Antwone Fisher

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Movies like “Antwone Fisher” serve a noble purpose in that they tell true stories of strong-willed people who have overcome obstacles. They are inspiring, and they tend to make you cry at the end.

The downside is that they tend to seem the same after a while, especially since they always come out at this time of year. “Antwone Fisher” is as slickly produced and sentimental as its most recent predecessors, “A Beautiful Mind” and “Finding Forrester,” with a lot of glossy emotion surrounding a few minutes of gritty realism, all underscored by a stirring soundtrack that goes heavy on the horns. I don’t mean to say it’s not good; just that it’s nothing you haven’t seen before.

Antwone Fisher is a real person, and he wrote the screenplay about his own life. He is played in the film by newcomer Derek Luke, whose strident, shining performance is the movie’s most admirable quality. It is hard not to like Antwone Fisher the character, even if “Antwone Fisher” the movie is not especially noteworthy.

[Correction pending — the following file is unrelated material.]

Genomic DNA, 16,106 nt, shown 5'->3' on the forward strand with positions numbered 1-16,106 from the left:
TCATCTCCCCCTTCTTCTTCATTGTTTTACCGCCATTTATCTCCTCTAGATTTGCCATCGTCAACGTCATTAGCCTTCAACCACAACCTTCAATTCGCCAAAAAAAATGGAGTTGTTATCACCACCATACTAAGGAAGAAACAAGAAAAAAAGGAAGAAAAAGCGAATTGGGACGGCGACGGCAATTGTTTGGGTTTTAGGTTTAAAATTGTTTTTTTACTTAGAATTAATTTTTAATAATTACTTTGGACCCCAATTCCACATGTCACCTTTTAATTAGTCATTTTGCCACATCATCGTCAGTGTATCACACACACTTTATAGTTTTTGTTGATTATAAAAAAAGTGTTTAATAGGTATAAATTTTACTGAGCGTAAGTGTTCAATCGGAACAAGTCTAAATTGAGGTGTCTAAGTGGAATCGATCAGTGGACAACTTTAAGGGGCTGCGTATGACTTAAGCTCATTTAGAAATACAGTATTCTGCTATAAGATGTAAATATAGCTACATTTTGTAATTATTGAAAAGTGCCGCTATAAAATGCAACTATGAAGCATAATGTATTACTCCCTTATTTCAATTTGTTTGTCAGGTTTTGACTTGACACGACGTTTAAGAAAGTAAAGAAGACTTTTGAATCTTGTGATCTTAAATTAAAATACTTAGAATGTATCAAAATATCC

In the film, Antwone is a Navy man, sent to a military psychiatrist after a series of violent outbursts and antisocial behavior. The psychiatrist, Dr. Davenport, is played by Denzel Washington, who also directed the film. I cannot imagine the personable Denzel failing to get ANYONE to open up to him, and sure enough, though it takes a few weeks of silence, Antwone finally begins to tell the story of his difficult childhood.

His father was killed a few months before Antwone was born, and he never knew his mother. He spent most of his youth in the home of a fire-and-brimstone preacher and his abusive wife (Novella Nelson), who took in foster children but failed to love them. The Navy was an escape, but now he is plagued by personal demons that have affected his ability to relate to women.

Washington’s directorial debut is solid. He does not attempt anything flashy or unusual, choosing instead to tell his straightforward story in a straightforward manner. His actors are good, the pace is steady. It’s a promising debut.

Most of the film deals with Antwone’s efforts, with Davenport’s help, to heal himself and face the world. The third act sends him in search of his mother, whom he has never had any contact with. You may rest assured that Antwone triumphs over adversity, and that you will need a Kleenex handy when he does.

B- (1 hr., 59 min.; PG-13, a few harsh profanities, a lot of racial slurs, some brief gunshot violence.)

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